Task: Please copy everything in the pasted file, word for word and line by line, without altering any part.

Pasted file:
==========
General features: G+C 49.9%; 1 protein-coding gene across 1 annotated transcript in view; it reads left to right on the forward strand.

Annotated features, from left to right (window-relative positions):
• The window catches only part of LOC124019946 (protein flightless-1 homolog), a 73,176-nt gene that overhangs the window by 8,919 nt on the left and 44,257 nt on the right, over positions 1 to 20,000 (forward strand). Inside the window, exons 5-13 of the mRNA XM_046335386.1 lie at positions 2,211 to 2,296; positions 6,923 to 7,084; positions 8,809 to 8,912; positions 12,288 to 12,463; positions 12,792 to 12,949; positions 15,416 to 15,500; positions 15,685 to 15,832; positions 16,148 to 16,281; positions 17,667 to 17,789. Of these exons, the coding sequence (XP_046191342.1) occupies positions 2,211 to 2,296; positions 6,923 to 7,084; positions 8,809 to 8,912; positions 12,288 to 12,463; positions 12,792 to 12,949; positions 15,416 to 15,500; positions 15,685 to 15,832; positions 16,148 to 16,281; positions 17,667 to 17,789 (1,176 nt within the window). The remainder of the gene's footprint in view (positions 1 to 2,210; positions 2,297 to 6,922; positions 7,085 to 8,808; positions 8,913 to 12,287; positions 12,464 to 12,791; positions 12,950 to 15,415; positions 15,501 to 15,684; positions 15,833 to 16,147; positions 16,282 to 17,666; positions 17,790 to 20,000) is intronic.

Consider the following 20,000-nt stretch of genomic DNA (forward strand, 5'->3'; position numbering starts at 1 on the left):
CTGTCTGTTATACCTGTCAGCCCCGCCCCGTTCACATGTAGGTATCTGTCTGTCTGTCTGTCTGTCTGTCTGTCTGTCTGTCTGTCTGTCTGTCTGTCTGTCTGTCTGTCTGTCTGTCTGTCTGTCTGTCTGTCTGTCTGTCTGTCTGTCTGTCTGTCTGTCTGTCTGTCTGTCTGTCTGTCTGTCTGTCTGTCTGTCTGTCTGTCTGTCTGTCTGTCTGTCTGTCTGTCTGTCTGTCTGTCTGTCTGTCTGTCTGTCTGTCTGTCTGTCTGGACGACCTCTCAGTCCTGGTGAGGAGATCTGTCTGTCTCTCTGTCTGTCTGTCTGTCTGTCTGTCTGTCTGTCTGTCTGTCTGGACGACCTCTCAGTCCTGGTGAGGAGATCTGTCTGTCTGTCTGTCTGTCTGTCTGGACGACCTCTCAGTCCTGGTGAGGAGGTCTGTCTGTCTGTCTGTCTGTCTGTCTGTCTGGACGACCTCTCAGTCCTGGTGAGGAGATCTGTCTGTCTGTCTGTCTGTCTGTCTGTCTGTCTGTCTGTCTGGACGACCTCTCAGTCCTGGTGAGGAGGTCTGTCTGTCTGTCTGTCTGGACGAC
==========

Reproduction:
General features: G+C 49.9%; 1 protein-coding gene across 1 annotated transcript in view; it reads left to right on the forward strand.

Annotated features, from left to right (window-relative positions):
• The window catches only part of LOC124019946 (protein flightless-1 homolog), a 73,176-nt gene that overhangs the window by 8,919 nt on the left and 44,257 nt on the right, over positions 1 to 20,000 (forward strand). Inside the window, exons 5-13 of the mRNA XM_046335386.1 lie at positions 2,211 to 2,296; positions 6,923 to 7,084; positions 8,809 to 8,912; positions 12,288 to 12,463; positions 12,792 to 12,949; positions 15,416 to 15,500; positions 15,685 to 15,832; positions 16,148 to 16,281; positions 17,667 to 17,789. Of these exons, the coding sequence (XP_046191342.1) occupies positions 2,211 to 2,296; positions 6,923 to 7,084; positions 8,809 to 8,912; positions 12,288 to 12,463; positions 12,792 to 12,949; positions 15,416 to 15,500; positions 15,685 to 15,832; positions 16,148 to 16,281; positions 17,667 to 17,789 (1,176 nt within the window). The remainder of the gene's footprint in view (positions 1 to 2,210; positions 2,297 to 6,922; positions 7,085 to 8,808; positions 8,913 to 12,287; positions 12,464 to 12,791; positions 12,950 to 15,415; positions 15,501 to 15,684; positions 15,833 to 16,147; positions 16,282 to 17,666; positions 17,790 to 20,000) is intronic.

Consider the following 20,000-nt stretch of genomic DNA (forward strand, 5'->3'; position numbering starts at 1 on the left):
CTGTCTGTTATACCTGTCAGCCCCGCCCCGTTCACATGTAGGTATCTGTCTGTCTGTCTGTCTGTCTGTCTGTCTGTCTGTCTGTCTGTCTGTCTGTCTGTCTGTCTGTCTGTCTGTCTGTCTGTCTGTCTGTCTGTCTGTCTGTCTGTCTGTCTGTCTGTCTGTCTGTCTGTCTGTCTGTCTGTCTGTCTGTCTGTCTGTCTGTCTGTCTGTCTGTCTGTCTGTCTGTCTGTCTGTCTGTCTGTCTGTCTGTCTGTCTGTCTGTCTGTCTGGACGACCTCTCAGTCCTGGTGAGGAGATCTGTCTGTCTCTCTGTCTGTCTGTCTGTCTGTCTGTCTGTCTGTCTGTCTGTCTGGACGACCTCTCAGTCCTGGTGAGGAGATCTGTCTGTCTGTCTGTCTGTCTGTCTGGACGACCTCTCAGTCCTGGTGAGGAGGTCTGTCTGTCTGTCTGTCTGTCTGTCTGTCTGGACGACCTCTCAGTCCTGGTGAGGAGATCTGTCTGTCTGTCTGTCTGTCTGTCTGTCTGTCTGTCTGTCTGGACGACCTCTCAGTCCTGGTGAGGAGGTCTGTCTGTCTGTCTGTCTGGACGAC